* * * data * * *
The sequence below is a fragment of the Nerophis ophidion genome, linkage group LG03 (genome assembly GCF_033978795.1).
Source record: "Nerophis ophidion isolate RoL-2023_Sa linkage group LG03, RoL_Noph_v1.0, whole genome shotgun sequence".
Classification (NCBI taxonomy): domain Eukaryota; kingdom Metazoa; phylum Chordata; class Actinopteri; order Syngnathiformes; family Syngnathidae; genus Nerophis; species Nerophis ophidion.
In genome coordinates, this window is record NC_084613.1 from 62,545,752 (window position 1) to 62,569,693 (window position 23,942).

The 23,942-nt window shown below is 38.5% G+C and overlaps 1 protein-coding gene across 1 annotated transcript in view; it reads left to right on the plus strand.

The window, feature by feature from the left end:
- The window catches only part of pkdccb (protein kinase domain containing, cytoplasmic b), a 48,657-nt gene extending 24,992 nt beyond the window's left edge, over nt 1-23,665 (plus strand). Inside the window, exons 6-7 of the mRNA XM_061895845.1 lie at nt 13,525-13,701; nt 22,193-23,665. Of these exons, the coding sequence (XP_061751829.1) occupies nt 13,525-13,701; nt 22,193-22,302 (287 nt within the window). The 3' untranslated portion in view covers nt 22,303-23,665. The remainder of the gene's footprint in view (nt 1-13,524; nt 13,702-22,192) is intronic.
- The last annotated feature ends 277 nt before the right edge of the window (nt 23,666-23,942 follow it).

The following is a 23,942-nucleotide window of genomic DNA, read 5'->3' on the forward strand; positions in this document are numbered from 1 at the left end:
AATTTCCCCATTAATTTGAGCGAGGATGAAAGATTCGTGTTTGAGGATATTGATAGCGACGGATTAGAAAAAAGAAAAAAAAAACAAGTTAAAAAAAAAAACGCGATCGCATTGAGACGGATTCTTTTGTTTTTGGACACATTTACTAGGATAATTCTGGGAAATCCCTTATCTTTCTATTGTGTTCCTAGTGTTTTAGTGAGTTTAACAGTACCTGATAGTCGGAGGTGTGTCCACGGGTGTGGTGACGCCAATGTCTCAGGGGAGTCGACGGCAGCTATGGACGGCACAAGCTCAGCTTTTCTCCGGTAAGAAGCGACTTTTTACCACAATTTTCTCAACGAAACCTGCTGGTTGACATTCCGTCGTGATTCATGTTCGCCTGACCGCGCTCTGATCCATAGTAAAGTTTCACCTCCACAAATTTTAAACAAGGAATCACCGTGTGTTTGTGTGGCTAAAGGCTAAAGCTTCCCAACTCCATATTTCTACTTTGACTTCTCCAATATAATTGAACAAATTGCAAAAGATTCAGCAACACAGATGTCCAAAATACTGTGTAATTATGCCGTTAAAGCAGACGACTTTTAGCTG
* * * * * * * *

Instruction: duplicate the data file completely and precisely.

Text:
The sequence below is a fragment of the Nerophis ophidion genome, linkage group LG03 (genome assembly GCF_033978795.1).
Source record: "Nerophis ophidion isolate RoL-2023_Sa linkage group LG03, RoL_Noph_v1.0, whole genome shotgun sequence".
Classification (NCBI taxonomy): domain Eukaryota; kingdom Metazoa; phylum Chordata; class Actinopteri; order Syngnathiformes; family Syngnathidae; genus Nerophis; species Nerophis ophidion.
In genome coordinates, this window is record NC_084613.1 from 62,545,752 (window position 1) to 62,569,693 (window position 23,942).

The 23,942-nt window shown below is 38.5% G+C and overlaps 1 protein-coding gene across 1 annotated transcript in view; it reads left to right on the plus strand.

The window, feature by feature from the left end:
- The window catches only part of pkdccb (protein kinase domain containing, cytoplasmic b), a 48,657-nt gene extending 24,992 nt beyond the window's left edge, over nt 1-23,665 (plus strand). Inside the window, exons 6-7 of the mRNA XM_061895845.1 lie at nt 13,525-13,701; nt 22,193-23,665. Of these exons, the coding sequence (XP_061751829.1) occupies nt 13,525-13,701; nt 22,193-22,302 (287 nt within the window). The 3' untranslated portion in view covers nt 22,303-23,665. The remainder of the gene's footprint in view (nt 1-13,524; nt 13,702-22,192) is intronic.
- The last annotated feature ends 277 nt before the right edge of the window (nt 23,666-23,942 follow it).

The following is a 23,942-nucleotide window of genomic DNA, read 5'->3' on the forward strand; positions in this document are numbered from 1 at the left end:
AATTTCCCCATTAATTTGAGCGAGGATGAAAGATTCGTGTTTGAGGATATTGATAGCGACGGATTAGAAAAAAGAAAAAAAAAACAAGTTAAAAAAAAAAACGCGATCGCATTGAGACGGATTCTTTTGTTTTTGGACACATTTACTAGGATAATTCTGGGAAATCCCTTATCTTTCTATTGTGTTCCTAGTGTTTTAGTGAGTTTAACAGTACCTGATAGTCGGAGGTGTGTCCACGGGTGTGGTGACGCCAATGTCTCAGGGGAGTCGACGGCAGCTATGGACGGCACAAGCTCAGCTTTTCTCCGGTAAGAAGCGACTTTTTACCACAATTTTCTCAACGAAACCTGCTGGTTGACATTCCGTCGTGATTCATGTTCGCCTGACCGCGCTCTGATCCATAGTAAAGTTTCACCTCCACAAATTTTAAACAAGGAATCACCGTGTGTTTGTGTGGCTAAAGGCTAAAGCTTCCCAACTCCATATTTCTACTTTGACTTCTCCAATATAATTGAACAAATTGCAAAAGATTCAGCAACACAGATGTCCAAAATACTGTGTAATTATGCCGTTAAAGCAGACGACTTTTAGCTG